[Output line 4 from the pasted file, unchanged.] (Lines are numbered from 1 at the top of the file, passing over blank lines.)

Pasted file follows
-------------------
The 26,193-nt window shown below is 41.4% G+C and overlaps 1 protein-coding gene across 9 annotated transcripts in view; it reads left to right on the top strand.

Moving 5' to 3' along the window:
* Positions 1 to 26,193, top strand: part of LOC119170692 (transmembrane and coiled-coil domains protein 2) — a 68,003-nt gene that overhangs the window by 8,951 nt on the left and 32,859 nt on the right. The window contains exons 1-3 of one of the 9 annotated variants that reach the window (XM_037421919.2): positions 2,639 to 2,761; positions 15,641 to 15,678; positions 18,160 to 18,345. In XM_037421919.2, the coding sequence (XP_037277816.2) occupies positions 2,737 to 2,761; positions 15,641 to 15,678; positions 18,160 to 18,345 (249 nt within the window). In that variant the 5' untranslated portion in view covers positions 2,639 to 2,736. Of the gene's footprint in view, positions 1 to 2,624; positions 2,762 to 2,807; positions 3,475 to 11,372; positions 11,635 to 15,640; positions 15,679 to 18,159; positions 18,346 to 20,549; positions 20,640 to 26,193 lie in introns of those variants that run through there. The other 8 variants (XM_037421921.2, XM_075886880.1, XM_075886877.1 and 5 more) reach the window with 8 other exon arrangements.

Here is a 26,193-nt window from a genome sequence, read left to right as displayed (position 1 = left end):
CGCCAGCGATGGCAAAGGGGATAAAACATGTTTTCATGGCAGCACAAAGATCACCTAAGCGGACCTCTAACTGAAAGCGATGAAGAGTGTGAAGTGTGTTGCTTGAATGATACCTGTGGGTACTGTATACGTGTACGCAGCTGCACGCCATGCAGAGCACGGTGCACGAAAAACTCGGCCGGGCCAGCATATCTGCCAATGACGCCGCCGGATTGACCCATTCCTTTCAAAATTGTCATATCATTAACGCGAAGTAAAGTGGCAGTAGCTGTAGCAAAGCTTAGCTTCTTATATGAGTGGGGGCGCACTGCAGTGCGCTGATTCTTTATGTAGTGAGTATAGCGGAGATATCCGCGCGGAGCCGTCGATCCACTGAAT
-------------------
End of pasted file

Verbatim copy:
Here is a 26,193-nt window from a genome sequence, read left to right as displayed (position 1 = left end):